More than meets the eye

  • After leaving the audience at the ‘Ma Nepali, Hamro Nepal’ event utterly moved with her speech, Sristi KC, founder of Blind Rocks, shares how losing her sight gave her a vision in life.
- Astha Chand
More than meets the eye

Feb 20, 2015-

Are you comfortable in telling us how you lost your sight?

I was not born blind. I got an eye allergy and when I went to the doctors, they gave me the wrong medicine because of which I developed glaucoma in my eyes. By the age of 16, I was completely blind.

How bad was the situation?

In the initial phase, losing my sight was not easy. I was completely shocked. It took me a while to accept that I was blind—I was in denial. My family took me to the hospital plenty of times and that kept my hopes up.  But it was actually the questions that the society raised that made me uncomfortable: like I would’t have a career now, I wouldn’t be able to work and that my life was completely over. It made me extremely insecure and I started doubting myself and wondered if what people were saying were actually true. But I started feeling that my sight wasn’t that important anyway; I decided to never let my blindness be an excuse.  

What was one of the biggest challenges you faced after you lost your sight?

Continuing on with my education was the biggest challenge of all. Private colleges refused to give me a place in their institution. So, when I finally joined Padma Kanya in Dilli Bazaar, I knew that I had to give it all that I had. I wanted to prove everyone wrong and show them that being blind does not mean I’m stupid. I became the college-topper in my intermediate level—I topped the TU Board. I also managed to get the top spot in my bachelors; in fact, I topped all of Nepal in Nepali Literature and won a gold medal, which was presented to me by the then Prime Minister.

We heard you’re quite the twinkle toe. When did you decide you wanted learn and teach dancing?

As a kid, whenever I would hear a song I would immediately get up and start dancing (laughs). I wanted to continue dancing even after I lost my sight, but no dance institutions wanted me to join. Dance has no hard and fast rules that demand it to be done in a certain way and so I used that to my advantage. Dance is all about your creativity and imagination. My first job was actually of a dance teacher. I’d teach a step and ask students to check up on each other. Soon enough, I thought why not teach blind kids too?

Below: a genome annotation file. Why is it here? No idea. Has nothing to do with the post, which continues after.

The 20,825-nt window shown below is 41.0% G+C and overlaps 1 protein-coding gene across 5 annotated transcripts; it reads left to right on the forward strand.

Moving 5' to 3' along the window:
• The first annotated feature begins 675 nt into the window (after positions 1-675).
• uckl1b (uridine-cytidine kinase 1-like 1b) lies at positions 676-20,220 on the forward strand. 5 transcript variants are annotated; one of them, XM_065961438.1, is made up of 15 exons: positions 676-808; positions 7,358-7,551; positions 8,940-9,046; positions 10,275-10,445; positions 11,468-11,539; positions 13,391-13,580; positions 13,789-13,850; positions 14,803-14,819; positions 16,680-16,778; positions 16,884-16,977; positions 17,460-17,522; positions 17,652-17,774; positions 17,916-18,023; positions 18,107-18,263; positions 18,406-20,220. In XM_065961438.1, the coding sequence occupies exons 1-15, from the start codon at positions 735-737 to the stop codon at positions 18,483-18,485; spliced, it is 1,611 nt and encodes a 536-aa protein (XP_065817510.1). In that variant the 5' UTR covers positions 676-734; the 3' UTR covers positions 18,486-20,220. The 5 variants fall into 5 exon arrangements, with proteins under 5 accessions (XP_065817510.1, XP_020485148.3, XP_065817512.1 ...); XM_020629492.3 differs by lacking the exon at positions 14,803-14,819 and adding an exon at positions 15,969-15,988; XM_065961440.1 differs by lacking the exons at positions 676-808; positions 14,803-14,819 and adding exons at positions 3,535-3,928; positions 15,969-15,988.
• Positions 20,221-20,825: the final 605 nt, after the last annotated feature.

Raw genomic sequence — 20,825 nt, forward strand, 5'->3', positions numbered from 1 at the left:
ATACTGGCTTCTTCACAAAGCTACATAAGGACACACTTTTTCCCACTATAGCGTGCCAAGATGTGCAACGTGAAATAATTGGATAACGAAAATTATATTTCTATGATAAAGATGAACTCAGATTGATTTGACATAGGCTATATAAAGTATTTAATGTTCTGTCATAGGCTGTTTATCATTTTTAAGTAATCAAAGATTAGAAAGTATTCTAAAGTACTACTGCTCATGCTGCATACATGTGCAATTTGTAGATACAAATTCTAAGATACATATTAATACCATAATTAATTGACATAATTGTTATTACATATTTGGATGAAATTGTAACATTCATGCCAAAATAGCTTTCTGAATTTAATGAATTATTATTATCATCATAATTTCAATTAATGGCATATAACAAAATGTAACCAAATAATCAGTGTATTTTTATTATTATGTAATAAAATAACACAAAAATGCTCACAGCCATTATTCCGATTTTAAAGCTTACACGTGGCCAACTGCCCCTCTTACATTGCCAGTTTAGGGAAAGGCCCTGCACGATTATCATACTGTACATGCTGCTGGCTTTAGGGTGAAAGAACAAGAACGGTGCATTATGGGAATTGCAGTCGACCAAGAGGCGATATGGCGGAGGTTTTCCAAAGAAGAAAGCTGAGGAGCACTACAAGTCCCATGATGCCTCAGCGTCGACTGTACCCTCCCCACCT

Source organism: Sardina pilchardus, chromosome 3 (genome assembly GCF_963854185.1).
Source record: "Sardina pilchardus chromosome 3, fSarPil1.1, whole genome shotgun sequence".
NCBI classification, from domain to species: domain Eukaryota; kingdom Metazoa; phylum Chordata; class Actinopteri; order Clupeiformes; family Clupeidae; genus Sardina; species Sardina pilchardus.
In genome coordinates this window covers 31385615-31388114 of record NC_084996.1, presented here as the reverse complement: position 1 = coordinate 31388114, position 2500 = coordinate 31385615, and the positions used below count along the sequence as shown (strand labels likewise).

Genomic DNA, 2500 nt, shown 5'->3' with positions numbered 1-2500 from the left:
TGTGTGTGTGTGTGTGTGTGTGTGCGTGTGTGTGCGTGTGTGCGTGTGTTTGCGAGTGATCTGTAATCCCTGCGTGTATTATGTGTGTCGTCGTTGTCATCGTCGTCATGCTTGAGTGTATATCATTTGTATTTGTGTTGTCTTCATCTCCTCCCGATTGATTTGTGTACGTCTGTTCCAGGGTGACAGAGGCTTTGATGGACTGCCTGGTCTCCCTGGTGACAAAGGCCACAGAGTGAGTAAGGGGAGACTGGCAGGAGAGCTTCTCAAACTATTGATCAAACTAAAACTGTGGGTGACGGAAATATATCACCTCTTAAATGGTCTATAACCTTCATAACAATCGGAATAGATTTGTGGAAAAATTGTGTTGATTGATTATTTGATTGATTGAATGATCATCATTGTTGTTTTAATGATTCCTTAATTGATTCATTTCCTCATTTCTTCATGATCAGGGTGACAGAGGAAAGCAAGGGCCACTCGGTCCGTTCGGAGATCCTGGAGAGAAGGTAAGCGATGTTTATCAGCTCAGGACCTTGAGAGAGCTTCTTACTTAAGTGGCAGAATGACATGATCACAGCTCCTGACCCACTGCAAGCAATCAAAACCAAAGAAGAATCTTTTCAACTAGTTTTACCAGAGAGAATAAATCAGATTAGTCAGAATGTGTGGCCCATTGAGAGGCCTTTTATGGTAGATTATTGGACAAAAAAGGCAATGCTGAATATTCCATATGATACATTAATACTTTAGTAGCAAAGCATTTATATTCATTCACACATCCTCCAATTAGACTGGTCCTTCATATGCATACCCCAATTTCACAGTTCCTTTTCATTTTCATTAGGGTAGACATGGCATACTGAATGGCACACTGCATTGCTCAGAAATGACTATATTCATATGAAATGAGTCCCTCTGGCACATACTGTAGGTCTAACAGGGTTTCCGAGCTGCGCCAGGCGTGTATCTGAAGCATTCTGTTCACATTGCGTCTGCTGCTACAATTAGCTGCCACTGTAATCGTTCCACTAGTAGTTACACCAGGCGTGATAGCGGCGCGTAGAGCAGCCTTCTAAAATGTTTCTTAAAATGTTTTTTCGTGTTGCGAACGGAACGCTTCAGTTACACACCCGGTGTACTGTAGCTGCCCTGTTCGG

What is your vision behind starting Blind Rocks?

Blind Rocks is all about rocking being blind—I wanted my shocking life to be transferred into a rocking life. I was happy with my life and so I thought, why not bring happiness into other visually impaired people’s lives? Blind Rocks hosts multiple workshops and trainings like dancing, interpersonal skills, public speaking skills, disability campaigns, and beauty and fashion workshops. We also go for rafting, paragliding, and rock climbing expeditions. The pivotal purpose of Blind Rocks is to change the way people and the media portray people with disabilities as weak, and helpless characters.

So what is it that you’ve learnt through this journey of yours?

I always say that to be blind is like being a diamond; whenever people see a diamond, it instantly catches their eye and they get attracted to it. It’s the same with blind people, people are so curious about us. But just like how all people cannot afford a diamond, not everyone can accept disabled people. That’s not our problem—it’s theirs.

What’s next for Sristi K.C?

I want to further develop Blind Rocks. I also want to start an international Arts school, mainly for blind and disabled people.

Journeying through highs and lows


Born a February child


Joins Occidental School

Sristi’s first school. She studied here until grade six.


Joins Siddhartha Vidyapeeth School

Sristi starts teaching dancing to the students here.


Problems with vision develop

Sristi gets her first eye allergy, to which the doctors prescribe wrong medication— she is diagonaosed with colour blindness at first. She also complains of blurred vision.


Completes her SLC

Despite her visual shortcomings, Sristi successfully completes her SLC from Siddhartha Vidhyapeeth School.


Loses her sight at the age of 16

After many unsuccessful visits to the hospital, Sristi goes completely blind at the age of 16.


Aces her Intermediate level

Sristi was unable to get an admission anywhere due to her blindness. Padma Kanya Multiple Campus was the only institution that accepted her, where she topped during her final board exams.


Top scores in Bachelor level

Sristi continued studying in Dilli Bazar Padma Kanya Multiple Campus where she got her Bachelor’s degree in Sociology and Anthropology. She also aced in Nepali Literature with the highest score in the country.


Becomes a Social Visionary

She went to Kerala to attend a course to become a social visionary and started developing activities for her organisation—Blind Rocks.


Officially registers Blind Rocks

After working continuously on her project for two years, Sristi finally manages to register Blind Rocks as an organisation.


Published: 26-02-2015 14:48

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